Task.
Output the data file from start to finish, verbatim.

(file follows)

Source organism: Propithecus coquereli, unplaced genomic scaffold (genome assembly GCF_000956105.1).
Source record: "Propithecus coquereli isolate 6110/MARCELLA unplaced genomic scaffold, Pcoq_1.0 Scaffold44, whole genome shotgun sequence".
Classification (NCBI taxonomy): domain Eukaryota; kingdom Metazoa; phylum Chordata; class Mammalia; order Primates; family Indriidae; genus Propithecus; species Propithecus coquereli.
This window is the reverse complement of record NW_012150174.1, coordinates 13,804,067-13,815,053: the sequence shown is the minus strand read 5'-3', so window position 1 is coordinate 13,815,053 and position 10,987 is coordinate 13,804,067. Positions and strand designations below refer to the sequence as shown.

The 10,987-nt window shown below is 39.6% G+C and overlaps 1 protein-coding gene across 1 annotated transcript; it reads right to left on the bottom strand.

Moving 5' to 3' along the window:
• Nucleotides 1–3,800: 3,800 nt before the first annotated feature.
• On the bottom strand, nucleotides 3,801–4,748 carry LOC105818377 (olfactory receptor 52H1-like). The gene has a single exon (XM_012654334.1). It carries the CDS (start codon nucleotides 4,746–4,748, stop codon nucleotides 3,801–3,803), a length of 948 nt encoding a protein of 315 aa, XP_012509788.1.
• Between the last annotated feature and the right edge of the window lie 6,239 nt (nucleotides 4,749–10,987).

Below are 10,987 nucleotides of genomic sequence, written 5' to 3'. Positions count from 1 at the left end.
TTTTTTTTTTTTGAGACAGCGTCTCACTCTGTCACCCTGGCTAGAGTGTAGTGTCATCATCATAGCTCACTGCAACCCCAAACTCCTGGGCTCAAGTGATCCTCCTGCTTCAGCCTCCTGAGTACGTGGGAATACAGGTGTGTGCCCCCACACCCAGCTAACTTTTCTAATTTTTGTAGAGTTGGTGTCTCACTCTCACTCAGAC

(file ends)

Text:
Source organism: Propithecus coquereli, unplaced genomic scaffold (genome assembly GCF_000956105.1).
Source record: "Propithecus coquereli isolate 6110/MARCELLA unplaced genomic scaffold, Pcoq_1.0 Scaffold44, whole genome shotgun sequence".
Classification (NCBI taxonomy): domain Eukaryota; kingdom Metazoa; phylum Chordata; class Mammalia; order Primates; family Indriidae; genus Propithecus; species Propithecus coquereli.
This window is the reverse complement of record NW_012150174.1, coordinates 13,804,067-13,815,053: the sequence shown is the minus strand read 5'-3', so window position 1 is coordinate 13,815,053 and position 10,987 is coordinate 13,804,067. Positions and strand designations below refer to the sequence as shown.

The 10,987-nt window shown below is 39.6% G+C and overlaps 1 protein-coding gene across 1 annotated transcript; it reads right to left on the bottom strand.

Moving 5' to 3' along the window:
• Nucleotides 1–3,800: 3,800 nt before the first annotated feature.
• On the bottom strand, nucleotides 3,801–4,748 carry LOC105818377 (olfactory receptor 52H1-like). The gene has a single exon (XM_012654334.1). It carries the CDS (start codon nucleotides 4,746–4,748, stop codon nucleotides 3,801–3,803), a length of 948 nt encoding a protein of 315 aa, XP_012509788.1.
• Between the last annotated feature and the right edge of the window lie 6,239 nt (nucleotides 4,749–10,987).

Below are 10,987 nucleotides of genomic sequence, written 5' to 3'. Positions count from 1 at the left end.
TTTTTTTTTTTTGAGACAGCGTCTCACTCTGTCACCCTGGCTAGAGTGTAGTGTCATCATCATAGCTCACTGCAACCCCAAACTCCTGGGCTCAAGTGATCCTCCTGCTTCAGCCTCCTGAGTACGTGGGAATACAGGTGTGTGCCCCCACACCCAGCTAACTTTTCTAATTTTTGTAGAGTTGGTGTCTCACTCTCACTCAGAC